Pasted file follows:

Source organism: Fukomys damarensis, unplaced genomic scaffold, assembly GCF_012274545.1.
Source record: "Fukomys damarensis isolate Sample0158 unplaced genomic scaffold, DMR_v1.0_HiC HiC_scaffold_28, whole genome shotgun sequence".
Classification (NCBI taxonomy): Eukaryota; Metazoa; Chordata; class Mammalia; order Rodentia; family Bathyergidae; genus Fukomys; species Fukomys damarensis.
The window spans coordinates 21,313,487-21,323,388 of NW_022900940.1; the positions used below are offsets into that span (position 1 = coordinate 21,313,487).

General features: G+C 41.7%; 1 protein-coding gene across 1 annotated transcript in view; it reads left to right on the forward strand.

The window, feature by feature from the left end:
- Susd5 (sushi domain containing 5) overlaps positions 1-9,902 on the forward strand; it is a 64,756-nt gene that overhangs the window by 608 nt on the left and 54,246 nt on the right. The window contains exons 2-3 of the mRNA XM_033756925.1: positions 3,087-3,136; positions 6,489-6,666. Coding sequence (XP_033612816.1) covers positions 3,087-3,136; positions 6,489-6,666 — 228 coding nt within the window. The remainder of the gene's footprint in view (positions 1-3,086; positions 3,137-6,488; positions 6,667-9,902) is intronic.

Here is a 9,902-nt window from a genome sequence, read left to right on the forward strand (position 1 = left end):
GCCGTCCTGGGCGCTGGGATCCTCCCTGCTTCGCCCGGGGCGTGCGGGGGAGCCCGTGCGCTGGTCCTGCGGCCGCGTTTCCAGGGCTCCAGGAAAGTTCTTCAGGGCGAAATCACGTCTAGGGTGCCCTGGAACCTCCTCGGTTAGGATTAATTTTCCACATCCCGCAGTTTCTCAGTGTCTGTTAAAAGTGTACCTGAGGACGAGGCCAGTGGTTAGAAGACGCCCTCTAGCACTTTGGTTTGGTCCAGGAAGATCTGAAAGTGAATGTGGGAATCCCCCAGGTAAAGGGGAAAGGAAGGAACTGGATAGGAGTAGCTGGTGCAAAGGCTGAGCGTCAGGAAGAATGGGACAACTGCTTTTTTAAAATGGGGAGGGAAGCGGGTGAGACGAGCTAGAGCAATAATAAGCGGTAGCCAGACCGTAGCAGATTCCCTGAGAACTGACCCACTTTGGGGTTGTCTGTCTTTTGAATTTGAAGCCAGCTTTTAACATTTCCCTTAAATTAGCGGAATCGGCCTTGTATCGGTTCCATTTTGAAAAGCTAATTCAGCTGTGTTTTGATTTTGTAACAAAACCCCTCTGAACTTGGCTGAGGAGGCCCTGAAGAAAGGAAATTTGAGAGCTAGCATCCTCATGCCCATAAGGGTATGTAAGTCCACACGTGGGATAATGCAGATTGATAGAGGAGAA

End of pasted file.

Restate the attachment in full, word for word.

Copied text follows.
Source organism: Fukomys damarensis, unplaced genomic scaffold, assembly GCF_012274545.1.
Source record: "Fukomys damarensis isolate Sample0158 unplaced genomic scaffold, DMR_v1.0_HiC HiC_scaffold_28, whole genome shotgun sequence".
Classification (NCBI taxonomy): Eukaryota; Metazoa; Chordata; class Mammalia; order Rodentia; family Bathyergidae; genus Fukomys; species Fukomys damarensis.
The window spans coordinates 21,313,487-21,323,388 of NW_022900940.1; the positions used below are offsets into that span (position 1 = coordinate 21,313,487).

General features: G+C 41.7%; 1 protein-coding gene across 1 annotated transcript in view; it reads left to right on the forward strand.

The window, feature by feature from the left end:
- Susd5 (sushi domain containing 5) overlaps positions 1-9,902 on the forward strand; it is a 64,756-nt gene that overhangs the window by 608 nt on the left and 54,246 nt on the right. The window contains exons 2-3 of the mRNA XM_033756925.1: positions 3,087-3,136; positions 6,489-6,666. Coding sequence (XP_033612816.1) covers positions 3,087-3,136; positions 6,489-6,666 — 228 coding nt within the window. The remainder of the gene's footprint in view (positions 1-3,086; positions 3,137-6,488; positions 6,667-9,902) is intronic.

Here is a 9,902-nt window from a genome sequence, read left to right on the forward strand (position 1 = left end):
GCCGTCCTGGGCGCTGGGATCCTCCCTGCTTCGCCCGGGGCGTGCGGGGGAGCCCGTGCGCTGGTCCTGCGGCCGCGTTTCCAGGGCTCCAGGAAAGTTCTTCAGGGCGAAATCACGTCTAGGGTGCCCTGGAACCTCCTCGGTTAGGATTAATTTTCCACATCCCGCAGTTTCTCAGTGTCTGTTAAAAGTGTACCTGAGGACGAGGCCAGTGGTTAGAAGACGCCCTCTAGCACTTTGGTTTGGTCCAGGAAGATCTGAAAGTGAATGTGGGAATCCCCCAGGTAAAGGGGAAAGGAAGGAACTGGATAGGAGTAGCTGGTGCAAAGGCTGAGCGTCAGGAAGAATGGGACAACTGCTTTTTTAAAATGGGGAGGGAAGCGGGTGAGACGAGCTAGAGCAATAATAAGCGGTAGCCAGACCGTAGCAGATTCCCTGAGAACTGACCCACTTTGGGGTTGTCTGTCTTTTGAATTTGAAGCCAGCTTTTAACATTTCCCTTAAATTAGCGGAATCGGCCTTGTATCGGTTCCATTTTGAAAAGCTAATTCAGCTGTGTTTTGATTTTGTAACAAAACCCCTCTGAACTTGGCTGAGGAGGCCCTGAAGAAAGGAAATTTGAGAGCTAGCATCCTCATGCCCATAAGGGTATGTAAGTCCACACGTGGGATAATGCAGATTGATAGAGGAGAA